Mark Seifel: ‘Center Opens our Eyes to How We Impact Environment’

09/29/11 by Kathy Chaffin

It started with a vision to redesign our future.

Dr. John Wear, executive director of the Center for the Environment, wanted to hold an environmental summit introducing high school students from all over the nation to new ways of thinking that would help them address environmental issues with innovative solutions.

It would take money, collaboration, marketing, staffing and volunteers -- a combination which came together through generous sponsorships, a partnership with Rocky Mountain Institute in Colorado, a student-based recruiting effort and a group of people dedicated to inspiring young people to help save the planet.

Schneider Electric – a global energy management company with operations in more than 100 countries – was one of six sponsors which helped turn Wear's vision into a reality with minimal cost to the students.

Mark Seifel, general manager of Schneider Electric in Salisbury, submitted a grant application on behalf of the Center to the Schneider Electric/Square D Foundation, which supports charitable activities globally. The foundation awarded a $15,000 "Silver" sponsorship for the Center's inaugural National Environmental Summit for High School Students, which was held July 20-24 on the Catawba College campus.

"I feel that they got consideration because Schneider is a very environmentally sensitive company," Seifel says. "We have several environmental awareness programs, and we've got several activities within the company to minimize our impact on the environment."

Seifel says the company also supports activities for youth development worldwide. "A high school-focused event that tied to environmental awareness and sensitivity aligned very, very closely with the criteria that Schneider Electric sets and the values that we have in our company," he says.

Wear recognized Seifel and other sponsors who turned out for the summit opening on the evening of July 20, during which Doc Hendley, founder of the Wine to Water Foundation which has provided water to nearly 100,000 people in 11 Third World countries.

Seifel says Hendley's passion set an outstanding example for the high school students who traveled from all over the nation to attend the environmental summit. "I think it was a great way to start the summit off by saying, 'Here's what your capabilities are,' " he says.

Many of the students waited patiently to talk with Hendley at a music and mingle event held afterward in the Peeler Crystal Lounge. "They were really feeding off what he had to share with them," Seifel says.

Making a point to talk with some of the students, Seifel says he was impressed with their level of environmental awareness. "A lot of them were already engaged in some environmental protection activity," he says, "and this was just another element in terms of fulfilling their environmental protection values."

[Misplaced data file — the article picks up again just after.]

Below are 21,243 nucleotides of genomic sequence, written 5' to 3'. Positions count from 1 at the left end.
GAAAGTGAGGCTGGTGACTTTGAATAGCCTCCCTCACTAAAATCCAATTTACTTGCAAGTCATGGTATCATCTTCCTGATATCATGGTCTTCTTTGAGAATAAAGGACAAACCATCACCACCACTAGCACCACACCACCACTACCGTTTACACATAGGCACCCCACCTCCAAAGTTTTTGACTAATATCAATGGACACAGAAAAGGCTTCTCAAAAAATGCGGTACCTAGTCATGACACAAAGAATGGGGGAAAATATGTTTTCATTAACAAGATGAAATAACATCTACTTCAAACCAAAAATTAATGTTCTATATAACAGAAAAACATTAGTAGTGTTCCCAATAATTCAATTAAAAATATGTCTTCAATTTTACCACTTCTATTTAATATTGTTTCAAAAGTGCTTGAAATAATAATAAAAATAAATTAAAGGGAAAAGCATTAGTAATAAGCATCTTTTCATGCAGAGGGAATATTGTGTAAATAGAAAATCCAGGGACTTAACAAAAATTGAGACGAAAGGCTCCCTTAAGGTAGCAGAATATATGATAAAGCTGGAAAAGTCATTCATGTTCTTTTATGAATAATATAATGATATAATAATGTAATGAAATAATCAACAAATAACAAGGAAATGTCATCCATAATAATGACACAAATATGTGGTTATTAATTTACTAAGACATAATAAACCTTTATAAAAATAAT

Seifel says he was also impressed by the summit agenda, which included opportunities for students to explore different ways to communicate environmental awareness through such activities as writing, drama, art and music. "I thought it was very insightful to approach it that way," he says.

When he first heard about plans for the summit, Seifel says he realized it was going to be an event with a national scope. "I think it was good exposure for Catawba as well as for the environmental initiative in general," he says.

Schneider Electric has been a longstanding supporter of the Center for the Environment, having donated to the Campaign for Clean Air on an annual basis for the past few years. Center and Campaign staff have participated in the company's annual wellness fair since it started three years ago, and Campaign for Clean Air staff held a free gas cap check in conjunction with this year's wellness fair.

Seifel says the Center provides a valuable service to the community in terms of making people aware of the environmental situation not only nationally, but specific to Rowan County. "The information and facts that they make available to people open our eyes to just how fragile the environment is right now," he says, "and how a lot of things we do on a day-to-day basis impact it."

In order to preserve the planet long term, Seifel says individuals, industries and all facets of society need to be educated on changing their behaviors. "The Center really provides a service regionally in that capacity in terms of making the general public aware that we need to do things differently and be sensitive to the impact that the things we do have on the environment," he says.

 

 

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